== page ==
Article in English | MEDLINE | ID: covidwho-972883


Coronavirus Disease 2019 has emerged as a significant global concern, triggering harsh public health restrictions in a successful bid to curb its exponential growth. As discussion shifts towards relaxation of these restrictions, there is significant concern of second-wave resurgence. The key to managing these outbreaks is early detection and intervention, and yet there is a significant lag time associated with usage of laboratory confirmed cases for surveillance purposes. To address this, syndromic surveillance can be considered to provide a timelier alternative for first-line screening. Existing syndromic surveillance solutions are however typically focused around a known disease and have limited capability to distinguish between outbreaks of individual diseases sharing similar syndromes. This poses a challenge for surveillance of COVID-19 as its active periods tend to overlap temporally with other influenza-like illnesses. In this study we explore performing sentinel syndromic surveillance for COVID-19 and other influenza-like illnesses using a deep learning-based approach. Our methods are based on aberration detection utilizing autoencoders that leverages symptom prevalence distributions to distinguish outbreaks of two ongoing diseases that share similar syndromes, even if they occur concurrently. We first demonstrate that this approach works for detection of outbreaks of influenza, which has known temporal boundaries. We then demonstrate that the autoencoder can be trained to not alert on known and well-managed influenza-like illnesses such as the common cold and influenza. Finally, we applied our approach to 2019-2020 data in the context of a COVID-19 syndromic surveillance task to demonstrate how implementation of such a system could have provided early warning of an outbreak of a novel influenza-like illness that did not match the symptom prevalence profile of influenza and other known influenza-like illnesses.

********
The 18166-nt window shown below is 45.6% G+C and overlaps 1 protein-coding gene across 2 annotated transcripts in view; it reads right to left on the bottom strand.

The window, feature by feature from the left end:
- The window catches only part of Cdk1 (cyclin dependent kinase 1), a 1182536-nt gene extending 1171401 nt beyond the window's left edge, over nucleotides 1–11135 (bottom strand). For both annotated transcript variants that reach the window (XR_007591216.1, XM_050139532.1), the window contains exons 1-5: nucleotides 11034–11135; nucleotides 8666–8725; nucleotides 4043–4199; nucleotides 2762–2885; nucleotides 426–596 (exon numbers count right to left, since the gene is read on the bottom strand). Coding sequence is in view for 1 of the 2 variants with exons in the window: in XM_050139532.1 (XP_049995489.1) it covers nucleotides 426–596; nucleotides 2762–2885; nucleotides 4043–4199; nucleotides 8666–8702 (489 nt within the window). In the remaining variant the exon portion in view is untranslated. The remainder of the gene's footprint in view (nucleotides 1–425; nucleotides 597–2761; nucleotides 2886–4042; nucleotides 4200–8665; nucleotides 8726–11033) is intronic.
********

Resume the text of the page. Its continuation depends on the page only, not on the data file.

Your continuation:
COVID-19/epidemiology , Influenza, Human/epidemiology , Sentinel Surveillance , COVID-19/virology , Deep Learning , Disease Outbreaks , Humans , SARS-CoV-2/isolation & purification